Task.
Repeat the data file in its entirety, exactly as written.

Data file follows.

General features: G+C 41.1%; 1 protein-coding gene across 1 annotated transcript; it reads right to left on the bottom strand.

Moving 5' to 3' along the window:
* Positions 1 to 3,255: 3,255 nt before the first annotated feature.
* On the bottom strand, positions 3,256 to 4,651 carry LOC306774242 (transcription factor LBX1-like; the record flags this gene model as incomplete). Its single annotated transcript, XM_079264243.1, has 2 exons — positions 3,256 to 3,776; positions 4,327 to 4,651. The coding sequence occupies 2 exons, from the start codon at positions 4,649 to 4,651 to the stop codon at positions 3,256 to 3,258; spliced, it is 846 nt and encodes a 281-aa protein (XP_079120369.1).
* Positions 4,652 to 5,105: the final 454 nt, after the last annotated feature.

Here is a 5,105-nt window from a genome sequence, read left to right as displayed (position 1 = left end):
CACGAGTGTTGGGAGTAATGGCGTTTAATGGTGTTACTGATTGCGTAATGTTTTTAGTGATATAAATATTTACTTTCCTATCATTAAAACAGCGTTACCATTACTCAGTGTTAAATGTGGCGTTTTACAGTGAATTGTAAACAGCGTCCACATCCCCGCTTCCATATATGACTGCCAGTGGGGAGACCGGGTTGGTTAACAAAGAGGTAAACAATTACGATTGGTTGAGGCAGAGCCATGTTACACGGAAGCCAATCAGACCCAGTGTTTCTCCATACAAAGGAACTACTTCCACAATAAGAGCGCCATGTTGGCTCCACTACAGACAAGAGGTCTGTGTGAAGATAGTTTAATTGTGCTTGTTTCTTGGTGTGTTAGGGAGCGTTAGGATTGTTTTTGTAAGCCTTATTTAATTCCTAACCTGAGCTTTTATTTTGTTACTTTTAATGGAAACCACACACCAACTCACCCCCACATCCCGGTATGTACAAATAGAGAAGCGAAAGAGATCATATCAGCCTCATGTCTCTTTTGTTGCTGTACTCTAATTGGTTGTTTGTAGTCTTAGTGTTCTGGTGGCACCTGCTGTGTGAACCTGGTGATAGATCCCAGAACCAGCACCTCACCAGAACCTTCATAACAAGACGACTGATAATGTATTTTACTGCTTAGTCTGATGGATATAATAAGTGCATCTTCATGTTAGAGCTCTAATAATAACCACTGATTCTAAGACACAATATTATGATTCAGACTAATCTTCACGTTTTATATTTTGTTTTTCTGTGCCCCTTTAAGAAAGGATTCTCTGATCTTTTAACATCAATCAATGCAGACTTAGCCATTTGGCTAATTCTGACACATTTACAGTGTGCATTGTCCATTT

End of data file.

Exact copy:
General features: G+C 41.1%; 1 protein-coding gene across 1 annotated transcript; it reads right to left on the bottom strand.

Moving 5' to 3' along the window:
* Positions 1 to 3,255: 3,255 nt before the first annotated feature.
* On the bottom strand, positions 3,256 to 4,651 carry LOC306774242 (transcription factor LBX1-like; the record flags this gene model as incomplete). Its single annotated transcript, XM_079264243.1, has 2 exons — positions 3,256 to 3,776; positions 4,327 to 4,651. The coding sequence occupies 2 exons, from the start codon at positions 4,649 to 4,651 to the stop codon at positions 3,256 to 3,258; spliced, it is 846 nt and encodes a 281-aa protein (XP_079120369.1).
* Positions 4,652 to 5,105: the final 454 nt, after the last annotated feature.

Here is a 5,105-nt window from a genome sequence, read left to right as displayed (position 1 = left end):
CACGAGTGTTGGGAGTAATGGCGTTTAATGGTGTTACTGATTGCGTAATGTTTTTAGTGATATAAATATTTACTTTCCTATCATTAAAACAGCGTTACCATTACTCAGTGTTAAATGTGGCGTTTTACAGTGAATTGTAAACAGCGTCCACATCCCCGCTTCCATATATGACTGCCAGTGGGGAGACCGGGTTGGTTAACAAAGAGGTAAACAATTACGATTGGTTGAGGCAGAGCCATGTTACACGGAAGCCAATCAGACCCAGTGTTTCTCCATACAAAGGAACTACTTCCACAATAAGAGCGCCATGTTGGCTCCACTACAGACAAGAGGTCTGTGTGAAGATAGTTTAATTGTGCTTGTTTCTTGGTGTGTTAGGGAGCGTTAGGATTGTTTTTGTAAGCCTTATTTAATTCCTAACCTGAGCTTTTATTTTGTTACTTTTAATGGAAACCACACACCAACTCACCCCCACATCCCGGTATGTACAAATAGAGAAGCGAAAGAGATCATATCAGCCTCATGTCTCTTTTGTTGCTGTACTCTAATTGGTTGTTTGTAGTCTTAGTGTTCTGGTGGCACCTGCTGTGTGAACCTGGTGATAGATCCCAGAACCAGCACCTCACCAGAACCTTCATAACAAGACGACTGATAATGTATTTTACTGCTTAGTCTGATGGATATAATAAGTGCATCTTCATGTTAGAGCTCTAATAATAACCACTGATTCTAAGACACAATATTATGATTCAGACTAATCTTCACGTTTTATATTTTGTTTTTCTGTGCCCCTTTAAGAAAGGATTCTCTGATCTTTTAACATCAATCAATGCAGACTTAGCCATTTGGCTAATTCTGACACATTTACAGTGTGCATTGTCCATTT